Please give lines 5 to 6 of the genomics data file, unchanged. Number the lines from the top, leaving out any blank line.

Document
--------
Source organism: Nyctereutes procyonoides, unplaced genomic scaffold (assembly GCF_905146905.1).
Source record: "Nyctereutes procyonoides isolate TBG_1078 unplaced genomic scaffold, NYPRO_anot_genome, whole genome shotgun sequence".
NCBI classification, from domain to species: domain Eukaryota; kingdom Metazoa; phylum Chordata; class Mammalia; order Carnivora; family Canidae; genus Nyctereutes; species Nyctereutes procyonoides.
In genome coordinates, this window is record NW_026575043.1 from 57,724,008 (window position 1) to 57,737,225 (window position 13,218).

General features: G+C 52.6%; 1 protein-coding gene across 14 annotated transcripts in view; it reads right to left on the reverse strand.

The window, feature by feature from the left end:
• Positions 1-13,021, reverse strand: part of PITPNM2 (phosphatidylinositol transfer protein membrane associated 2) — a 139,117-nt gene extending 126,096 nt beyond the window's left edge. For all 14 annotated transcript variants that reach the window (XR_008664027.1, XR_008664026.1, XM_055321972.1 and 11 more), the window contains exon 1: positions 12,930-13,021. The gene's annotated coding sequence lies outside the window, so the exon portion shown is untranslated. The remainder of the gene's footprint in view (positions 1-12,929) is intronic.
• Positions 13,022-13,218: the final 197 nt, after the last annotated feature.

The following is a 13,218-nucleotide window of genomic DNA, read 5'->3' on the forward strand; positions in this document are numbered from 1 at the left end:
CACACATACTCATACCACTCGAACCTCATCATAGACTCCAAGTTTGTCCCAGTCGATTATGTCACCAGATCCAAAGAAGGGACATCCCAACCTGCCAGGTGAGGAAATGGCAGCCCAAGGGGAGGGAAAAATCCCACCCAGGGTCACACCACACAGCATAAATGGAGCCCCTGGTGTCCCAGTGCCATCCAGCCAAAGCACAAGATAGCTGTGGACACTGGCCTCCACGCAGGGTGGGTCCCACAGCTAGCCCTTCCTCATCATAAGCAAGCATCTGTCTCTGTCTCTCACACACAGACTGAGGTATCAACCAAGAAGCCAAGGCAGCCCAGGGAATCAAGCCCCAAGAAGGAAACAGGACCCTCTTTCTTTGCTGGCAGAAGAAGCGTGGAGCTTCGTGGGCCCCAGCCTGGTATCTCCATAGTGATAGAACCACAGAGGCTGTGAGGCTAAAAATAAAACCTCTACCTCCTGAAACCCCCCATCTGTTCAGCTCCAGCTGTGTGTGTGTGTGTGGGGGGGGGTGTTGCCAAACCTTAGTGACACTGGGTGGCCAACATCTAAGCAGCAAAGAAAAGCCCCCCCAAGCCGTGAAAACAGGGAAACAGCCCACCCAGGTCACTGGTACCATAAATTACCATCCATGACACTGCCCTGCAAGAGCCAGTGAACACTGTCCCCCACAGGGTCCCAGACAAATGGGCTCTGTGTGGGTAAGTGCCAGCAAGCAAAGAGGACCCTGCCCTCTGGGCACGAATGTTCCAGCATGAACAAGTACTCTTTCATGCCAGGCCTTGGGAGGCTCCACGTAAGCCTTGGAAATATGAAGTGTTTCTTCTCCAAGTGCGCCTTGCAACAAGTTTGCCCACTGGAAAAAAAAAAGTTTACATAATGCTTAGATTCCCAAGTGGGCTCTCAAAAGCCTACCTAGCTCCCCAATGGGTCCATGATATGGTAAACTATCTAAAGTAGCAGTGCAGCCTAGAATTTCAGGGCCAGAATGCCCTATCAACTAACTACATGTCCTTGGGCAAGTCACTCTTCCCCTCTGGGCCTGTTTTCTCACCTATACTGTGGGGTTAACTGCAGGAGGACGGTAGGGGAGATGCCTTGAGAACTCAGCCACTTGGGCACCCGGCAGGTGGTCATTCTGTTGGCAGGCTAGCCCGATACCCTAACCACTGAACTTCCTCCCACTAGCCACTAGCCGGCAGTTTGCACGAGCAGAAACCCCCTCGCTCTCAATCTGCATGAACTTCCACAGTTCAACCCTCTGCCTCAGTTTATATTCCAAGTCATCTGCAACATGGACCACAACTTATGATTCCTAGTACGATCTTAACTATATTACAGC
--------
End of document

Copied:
General features: G+C 52.6%; 1 protein-coding gene across 14 annotated transcripts in view; it reads right to left on the reverse strand.

The window, feature by feature from the left end: